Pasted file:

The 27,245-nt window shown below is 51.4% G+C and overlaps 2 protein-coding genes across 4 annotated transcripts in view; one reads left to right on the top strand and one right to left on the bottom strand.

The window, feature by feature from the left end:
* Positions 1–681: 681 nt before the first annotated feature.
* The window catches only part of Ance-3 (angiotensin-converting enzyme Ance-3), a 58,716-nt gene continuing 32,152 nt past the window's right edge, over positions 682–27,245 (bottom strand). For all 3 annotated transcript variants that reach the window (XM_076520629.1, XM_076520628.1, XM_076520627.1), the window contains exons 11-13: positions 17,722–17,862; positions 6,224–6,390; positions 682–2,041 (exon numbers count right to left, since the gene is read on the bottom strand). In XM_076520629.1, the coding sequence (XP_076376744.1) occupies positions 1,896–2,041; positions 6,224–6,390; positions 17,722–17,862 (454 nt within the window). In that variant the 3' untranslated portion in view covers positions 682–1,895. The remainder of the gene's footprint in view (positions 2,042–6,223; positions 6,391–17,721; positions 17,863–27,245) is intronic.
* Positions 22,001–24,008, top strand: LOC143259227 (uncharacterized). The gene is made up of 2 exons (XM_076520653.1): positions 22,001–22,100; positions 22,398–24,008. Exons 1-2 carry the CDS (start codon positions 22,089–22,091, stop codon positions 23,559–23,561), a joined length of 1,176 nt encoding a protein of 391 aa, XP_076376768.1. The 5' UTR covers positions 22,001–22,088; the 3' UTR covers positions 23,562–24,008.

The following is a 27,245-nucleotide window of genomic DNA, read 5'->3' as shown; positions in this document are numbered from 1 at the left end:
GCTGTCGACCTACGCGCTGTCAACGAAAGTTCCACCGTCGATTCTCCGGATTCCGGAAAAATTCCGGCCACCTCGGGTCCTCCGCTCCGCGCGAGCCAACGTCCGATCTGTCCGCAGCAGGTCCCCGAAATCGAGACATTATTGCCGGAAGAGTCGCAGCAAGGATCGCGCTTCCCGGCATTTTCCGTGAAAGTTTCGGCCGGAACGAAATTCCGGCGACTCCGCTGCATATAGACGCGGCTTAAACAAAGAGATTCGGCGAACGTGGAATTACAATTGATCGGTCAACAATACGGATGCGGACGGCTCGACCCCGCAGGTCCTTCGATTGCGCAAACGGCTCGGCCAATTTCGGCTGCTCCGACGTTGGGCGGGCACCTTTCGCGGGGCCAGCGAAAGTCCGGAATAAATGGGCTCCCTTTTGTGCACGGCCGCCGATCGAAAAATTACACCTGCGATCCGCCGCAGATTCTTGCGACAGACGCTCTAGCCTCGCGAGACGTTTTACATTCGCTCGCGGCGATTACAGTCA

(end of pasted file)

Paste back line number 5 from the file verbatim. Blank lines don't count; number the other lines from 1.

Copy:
* Positions 22,001–24,008, top strand: LOC143259227 (uncharacterized). The gene is made up of 2 exons (XM_076520653.1): positions 22,001–22,100; positions 22,398–24,008. Exons 1-2 carry the CDS (start codon positions 22,089–22,091, stop codon positions 23,559–23,561), a joined length of 1,176 nt encoding a protein of 391 aa, XP_076376768.1. The 5' UTR covers positions 22,001–22,088; the 3' UTR covers positions 23,562–24,008.